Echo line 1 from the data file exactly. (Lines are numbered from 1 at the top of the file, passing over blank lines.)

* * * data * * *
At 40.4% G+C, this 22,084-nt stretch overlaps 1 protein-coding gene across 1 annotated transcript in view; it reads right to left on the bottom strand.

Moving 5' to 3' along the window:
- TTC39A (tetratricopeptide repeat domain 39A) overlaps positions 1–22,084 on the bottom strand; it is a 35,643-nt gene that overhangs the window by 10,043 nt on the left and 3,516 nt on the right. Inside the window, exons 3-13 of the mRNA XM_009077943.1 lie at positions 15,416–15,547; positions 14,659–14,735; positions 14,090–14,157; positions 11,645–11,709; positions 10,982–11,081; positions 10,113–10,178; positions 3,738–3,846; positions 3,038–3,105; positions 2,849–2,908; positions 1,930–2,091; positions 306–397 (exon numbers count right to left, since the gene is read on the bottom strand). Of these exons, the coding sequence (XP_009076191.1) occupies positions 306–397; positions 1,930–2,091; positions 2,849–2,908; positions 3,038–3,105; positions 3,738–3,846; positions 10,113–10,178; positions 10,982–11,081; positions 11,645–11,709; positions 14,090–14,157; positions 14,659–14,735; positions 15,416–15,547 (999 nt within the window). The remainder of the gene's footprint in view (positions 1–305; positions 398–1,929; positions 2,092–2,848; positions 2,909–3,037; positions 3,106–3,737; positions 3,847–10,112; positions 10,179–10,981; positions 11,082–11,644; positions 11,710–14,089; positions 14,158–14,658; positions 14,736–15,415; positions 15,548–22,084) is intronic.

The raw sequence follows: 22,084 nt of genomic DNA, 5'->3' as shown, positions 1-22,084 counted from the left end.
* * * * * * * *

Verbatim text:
At 40.4% G+C, this 22,084-nt stretch overlaps 1 protein-coding gene across 1 annotated transcript in view; it reads right to left on the bottom strand.